Little can be achieved in the design of security protocols without trusting at least some participants. This trust should be justified or, at the very least, subject to examination. One way to strengthen trustworthiness is to hold parties accountable for their actions, as this provides a strong incentive to refrain from malicious behavior. This has led to an increased interest in accountability in the design of security protocols. In this work, we combine the accountability definition of Künnemann et al. with the notion of case tests to extend its applicability to protocols with unbounded sets of participants. We propose a general construction of verdict functions and a set of verification conditions that achieve soundness and completeness. Expressing the verification conditions in terms of trace properties allows us to extend Tamarin---a protocol verification tool---with the ability to analyze and verify accountability properties in a highly automated way. In contrast to prior work, our approach is significantly more flexible and applicable to a wider range of protocols.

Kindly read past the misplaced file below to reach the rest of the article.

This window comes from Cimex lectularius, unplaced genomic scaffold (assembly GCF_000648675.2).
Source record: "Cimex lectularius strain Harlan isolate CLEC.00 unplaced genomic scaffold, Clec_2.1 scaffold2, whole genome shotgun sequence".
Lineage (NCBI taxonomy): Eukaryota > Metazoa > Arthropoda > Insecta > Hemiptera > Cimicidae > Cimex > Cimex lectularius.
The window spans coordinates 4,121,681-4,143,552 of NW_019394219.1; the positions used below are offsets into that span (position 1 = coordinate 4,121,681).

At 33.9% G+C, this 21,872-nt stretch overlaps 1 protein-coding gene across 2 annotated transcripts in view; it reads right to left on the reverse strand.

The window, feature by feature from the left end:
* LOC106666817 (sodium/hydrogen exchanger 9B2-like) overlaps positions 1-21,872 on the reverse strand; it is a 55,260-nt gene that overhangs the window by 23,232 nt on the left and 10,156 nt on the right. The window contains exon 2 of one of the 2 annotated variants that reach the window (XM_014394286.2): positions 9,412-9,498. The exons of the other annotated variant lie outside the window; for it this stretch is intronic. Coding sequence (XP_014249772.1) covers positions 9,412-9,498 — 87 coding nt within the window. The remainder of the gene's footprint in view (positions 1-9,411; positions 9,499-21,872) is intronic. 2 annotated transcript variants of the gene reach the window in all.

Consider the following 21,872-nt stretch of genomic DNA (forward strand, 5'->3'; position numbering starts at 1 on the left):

2021 IEEE 34th Computer Security Foundations Symposium (CSF)